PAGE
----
I Am Providence

Nick Mamatas (The Last Weekend) is funny and macabre, and flirts with tentacled elements of the supernatural in his sixth novel, I Am Providence. Visiting historic Providence, R.I., for the first time to attend a conference on H.P. Lovecraft, horror writer Colleen Danzig has more than a little bit of trouble making friends with her peers. The devoted Lovecraftians are an insular bunch with friendships and grudges that span decades.

This tempest in a teapot makes investigating the grisly murder of Colleen's roommate for the weekend, the novelist Panossian, all the more difficult, especially since everyone seemed to have beef with him, and no one seems to care that his face was removed or that the motive seems to be tied to a book of stories bound in human skin.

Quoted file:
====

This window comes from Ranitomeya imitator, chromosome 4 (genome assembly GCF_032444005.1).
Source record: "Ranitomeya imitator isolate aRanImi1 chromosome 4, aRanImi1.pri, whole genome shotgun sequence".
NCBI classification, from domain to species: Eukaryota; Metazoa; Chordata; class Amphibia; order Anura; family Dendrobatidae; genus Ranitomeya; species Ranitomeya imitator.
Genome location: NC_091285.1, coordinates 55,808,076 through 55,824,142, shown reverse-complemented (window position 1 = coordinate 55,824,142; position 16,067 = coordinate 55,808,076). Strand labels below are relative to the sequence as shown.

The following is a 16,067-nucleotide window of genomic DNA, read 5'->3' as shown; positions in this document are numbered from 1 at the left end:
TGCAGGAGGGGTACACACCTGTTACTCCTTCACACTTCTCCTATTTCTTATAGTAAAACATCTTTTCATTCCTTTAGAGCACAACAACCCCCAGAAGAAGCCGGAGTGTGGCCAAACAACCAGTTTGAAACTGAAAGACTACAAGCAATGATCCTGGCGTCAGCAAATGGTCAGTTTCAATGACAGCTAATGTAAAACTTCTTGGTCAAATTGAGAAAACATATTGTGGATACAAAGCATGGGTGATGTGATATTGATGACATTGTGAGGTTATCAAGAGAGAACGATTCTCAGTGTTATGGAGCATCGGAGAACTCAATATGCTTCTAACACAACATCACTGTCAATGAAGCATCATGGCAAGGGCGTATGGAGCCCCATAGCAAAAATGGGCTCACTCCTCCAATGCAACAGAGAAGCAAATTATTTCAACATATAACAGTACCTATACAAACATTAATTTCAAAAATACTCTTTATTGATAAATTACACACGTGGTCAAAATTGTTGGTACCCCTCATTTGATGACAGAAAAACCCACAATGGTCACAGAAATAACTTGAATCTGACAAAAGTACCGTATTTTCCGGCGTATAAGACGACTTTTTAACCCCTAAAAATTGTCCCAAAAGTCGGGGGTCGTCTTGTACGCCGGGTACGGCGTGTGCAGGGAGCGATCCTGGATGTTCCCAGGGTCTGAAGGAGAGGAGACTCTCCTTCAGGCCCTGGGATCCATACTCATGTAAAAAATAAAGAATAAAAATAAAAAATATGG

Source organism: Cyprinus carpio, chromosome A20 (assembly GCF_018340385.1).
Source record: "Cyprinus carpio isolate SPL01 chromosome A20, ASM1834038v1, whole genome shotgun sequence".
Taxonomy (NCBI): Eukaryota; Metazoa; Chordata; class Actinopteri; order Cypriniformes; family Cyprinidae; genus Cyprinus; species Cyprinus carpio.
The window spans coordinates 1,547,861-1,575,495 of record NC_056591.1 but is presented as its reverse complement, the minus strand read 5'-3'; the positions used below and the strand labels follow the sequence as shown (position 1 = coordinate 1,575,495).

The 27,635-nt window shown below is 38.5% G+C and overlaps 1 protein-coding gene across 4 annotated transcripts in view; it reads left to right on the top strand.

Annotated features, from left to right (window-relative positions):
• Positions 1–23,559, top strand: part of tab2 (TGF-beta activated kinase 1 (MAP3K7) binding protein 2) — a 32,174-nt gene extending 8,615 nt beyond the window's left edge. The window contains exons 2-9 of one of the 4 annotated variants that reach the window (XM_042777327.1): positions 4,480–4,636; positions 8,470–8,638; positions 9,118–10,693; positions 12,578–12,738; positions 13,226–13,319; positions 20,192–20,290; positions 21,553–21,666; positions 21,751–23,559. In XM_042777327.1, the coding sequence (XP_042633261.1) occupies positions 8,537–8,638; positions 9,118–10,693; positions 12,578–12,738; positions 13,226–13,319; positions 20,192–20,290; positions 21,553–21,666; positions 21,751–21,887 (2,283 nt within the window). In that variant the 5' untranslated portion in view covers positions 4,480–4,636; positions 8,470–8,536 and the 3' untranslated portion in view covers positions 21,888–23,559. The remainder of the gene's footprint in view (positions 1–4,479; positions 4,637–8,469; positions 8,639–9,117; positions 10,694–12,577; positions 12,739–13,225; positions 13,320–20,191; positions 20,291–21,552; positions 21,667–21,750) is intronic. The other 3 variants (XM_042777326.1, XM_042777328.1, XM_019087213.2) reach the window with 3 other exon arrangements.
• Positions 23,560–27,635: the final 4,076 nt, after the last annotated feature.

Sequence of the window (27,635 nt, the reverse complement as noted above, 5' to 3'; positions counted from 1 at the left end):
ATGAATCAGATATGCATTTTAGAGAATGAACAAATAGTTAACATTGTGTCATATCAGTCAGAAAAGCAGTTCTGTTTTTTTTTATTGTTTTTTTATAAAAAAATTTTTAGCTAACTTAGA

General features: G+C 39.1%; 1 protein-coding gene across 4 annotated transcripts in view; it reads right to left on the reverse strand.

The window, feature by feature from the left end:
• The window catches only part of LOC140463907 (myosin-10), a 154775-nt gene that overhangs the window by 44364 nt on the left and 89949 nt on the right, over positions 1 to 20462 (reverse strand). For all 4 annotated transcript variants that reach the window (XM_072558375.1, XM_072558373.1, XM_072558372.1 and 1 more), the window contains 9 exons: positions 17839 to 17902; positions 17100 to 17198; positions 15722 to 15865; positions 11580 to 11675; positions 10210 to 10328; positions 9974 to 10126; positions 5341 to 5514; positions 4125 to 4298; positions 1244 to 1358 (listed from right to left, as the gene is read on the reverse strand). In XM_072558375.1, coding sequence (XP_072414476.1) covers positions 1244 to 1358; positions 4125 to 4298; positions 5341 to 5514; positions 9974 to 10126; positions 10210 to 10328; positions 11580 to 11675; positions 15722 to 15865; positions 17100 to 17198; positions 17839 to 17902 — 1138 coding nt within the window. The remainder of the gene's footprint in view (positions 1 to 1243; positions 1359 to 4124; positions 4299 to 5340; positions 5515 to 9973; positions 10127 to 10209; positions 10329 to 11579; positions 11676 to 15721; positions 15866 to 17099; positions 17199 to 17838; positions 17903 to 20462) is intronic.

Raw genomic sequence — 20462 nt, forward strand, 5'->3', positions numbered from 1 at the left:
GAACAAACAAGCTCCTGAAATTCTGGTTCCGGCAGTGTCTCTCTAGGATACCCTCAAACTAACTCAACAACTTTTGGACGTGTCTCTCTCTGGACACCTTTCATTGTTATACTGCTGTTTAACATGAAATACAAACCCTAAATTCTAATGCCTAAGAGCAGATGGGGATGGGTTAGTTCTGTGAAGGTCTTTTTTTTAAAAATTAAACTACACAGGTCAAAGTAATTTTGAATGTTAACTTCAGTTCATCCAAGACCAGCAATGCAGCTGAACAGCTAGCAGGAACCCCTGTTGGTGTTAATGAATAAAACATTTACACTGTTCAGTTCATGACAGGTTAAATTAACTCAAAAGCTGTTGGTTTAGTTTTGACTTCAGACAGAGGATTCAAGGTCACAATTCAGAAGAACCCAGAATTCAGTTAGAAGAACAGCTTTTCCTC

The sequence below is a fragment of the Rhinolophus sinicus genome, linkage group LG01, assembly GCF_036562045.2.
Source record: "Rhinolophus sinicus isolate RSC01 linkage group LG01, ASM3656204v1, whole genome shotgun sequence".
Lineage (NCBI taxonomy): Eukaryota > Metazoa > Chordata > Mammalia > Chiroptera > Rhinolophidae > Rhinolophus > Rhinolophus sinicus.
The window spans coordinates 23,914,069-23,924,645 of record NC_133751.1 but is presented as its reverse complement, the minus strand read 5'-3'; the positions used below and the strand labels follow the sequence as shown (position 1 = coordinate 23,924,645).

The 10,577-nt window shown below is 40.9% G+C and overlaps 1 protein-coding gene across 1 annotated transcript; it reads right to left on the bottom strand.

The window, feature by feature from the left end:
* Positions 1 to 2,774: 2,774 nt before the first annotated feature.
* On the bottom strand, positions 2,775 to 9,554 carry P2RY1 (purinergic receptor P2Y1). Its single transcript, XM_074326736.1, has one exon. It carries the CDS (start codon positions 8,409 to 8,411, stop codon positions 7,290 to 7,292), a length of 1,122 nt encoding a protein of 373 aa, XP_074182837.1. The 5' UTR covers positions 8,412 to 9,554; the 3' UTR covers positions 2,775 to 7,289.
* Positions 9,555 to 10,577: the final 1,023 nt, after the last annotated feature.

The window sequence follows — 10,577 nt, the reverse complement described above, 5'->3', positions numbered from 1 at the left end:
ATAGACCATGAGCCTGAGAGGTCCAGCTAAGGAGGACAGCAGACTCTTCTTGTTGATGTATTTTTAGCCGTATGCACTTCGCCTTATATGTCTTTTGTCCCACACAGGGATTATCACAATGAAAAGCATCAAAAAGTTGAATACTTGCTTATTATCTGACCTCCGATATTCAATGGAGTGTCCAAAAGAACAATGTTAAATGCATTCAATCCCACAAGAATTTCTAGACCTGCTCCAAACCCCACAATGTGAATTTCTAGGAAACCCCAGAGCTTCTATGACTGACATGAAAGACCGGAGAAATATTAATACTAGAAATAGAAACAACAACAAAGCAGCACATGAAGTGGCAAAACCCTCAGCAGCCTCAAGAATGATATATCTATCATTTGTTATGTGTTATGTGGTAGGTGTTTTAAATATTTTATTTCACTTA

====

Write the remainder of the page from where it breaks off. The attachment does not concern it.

The police suspect Colleen, and so it's up to her to find the real killer. If only the magically cognizant murder victim could remember just who did it. Or do anything, really, except lie on the slab in the morgue narrating.

Rich with irreverence about the notoriously anti-Semitic Lovecraft and the pulpy horror genre he spawned, I Am Providence is as much a send-up of solipsistic literary zeal as it is an offbeat murder mystery. Even readers who don't know their Elder Gods from their Alchemists are sure to find enjoyment in Mamatas's wacky collection of characters, or his black-humored digs at literature's perennial racism and misogyny problems.

Not your average whodunit, I Am Providence dances over genre lines, while giving a firm, playful tug on Cthulhu's mouth of many tentacles. --Dave Wheeler, associate editor, Shelf Awareness

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